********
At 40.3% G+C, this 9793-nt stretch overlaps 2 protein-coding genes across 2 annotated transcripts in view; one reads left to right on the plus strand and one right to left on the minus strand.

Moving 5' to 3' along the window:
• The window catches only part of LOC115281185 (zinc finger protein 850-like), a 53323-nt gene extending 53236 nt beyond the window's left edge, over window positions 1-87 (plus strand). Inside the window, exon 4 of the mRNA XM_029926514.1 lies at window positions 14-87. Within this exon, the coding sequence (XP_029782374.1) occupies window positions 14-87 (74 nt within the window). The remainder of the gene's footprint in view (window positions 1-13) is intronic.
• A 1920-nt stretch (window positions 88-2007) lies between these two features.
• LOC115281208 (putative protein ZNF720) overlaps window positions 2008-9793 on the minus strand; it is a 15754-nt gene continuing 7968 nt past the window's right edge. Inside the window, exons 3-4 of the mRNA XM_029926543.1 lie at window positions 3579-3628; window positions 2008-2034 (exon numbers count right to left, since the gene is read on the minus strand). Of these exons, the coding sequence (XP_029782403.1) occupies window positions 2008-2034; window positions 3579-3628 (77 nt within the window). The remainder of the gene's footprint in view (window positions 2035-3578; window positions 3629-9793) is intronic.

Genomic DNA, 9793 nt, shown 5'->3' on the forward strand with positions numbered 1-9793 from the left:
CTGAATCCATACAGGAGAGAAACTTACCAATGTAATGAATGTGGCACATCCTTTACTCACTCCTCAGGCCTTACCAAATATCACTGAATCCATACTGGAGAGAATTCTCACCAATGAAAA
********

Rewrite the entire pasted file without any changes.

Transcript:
At 40.3% G+C, this 9793-nt stretch overlaps 2 protein-coding genes across 2 annotated transcripts in view; one reads left to right on the plus strand and one right to left on the minus strand.

Moving 5' to 3' along the window:
• The window catches only part of LOC115281185 (zinc finger protein 850-like), a 53323-nt gene extending 53236 nt beyond the window's left edge, over window positions 1-87 (plus strand). Inside the window, exon 4 of the mRNA XM_029926514.1 lies at window positions 14-87. Within this exon, the coding sequence (XP_029782374.1) occupies window positions 14-87 (74 nt within the window). The remainder of the gene's footprint in view (window positions 1-13) is intronic.
• A 1920-nt stretch (window positions 88-2007) lies between these two features.
• LOC115281208 (putative protein ZNF720) overlaps window positions 2008-9793 on the minus strand; it is a 15754-nt gene continuing 7968 nt past the window's right edge. Inside the window, exons 3-4 of the mRNA XM_029926543.1 lie at window positions 3579-3628; window positions 2008-2034 (exon numbers count right to left, since the gene is read on the minus strand). Of these exons, the coding sequence (XP_029782403.1) occupies window positions 2008-2034; window positions 3579-3628 (77 nt within the window). The remainder of the gene's footprint in view (window positions 2035-3578; window positions 3629-9793) is intronic.

Genomic DNA, 9793 nt, shown 5'->3' on the forward strand with positions numbered 1-9793 from the left:
CTGAATCCATACAGGAGAGAAACTTACCAATGTAATGAATGTGGCACATCCTTTACTCACTCCTCAGGCCTTACCAAATATCACTGAATCCATACTGGAGAGAATTCTCACCAATGAAAA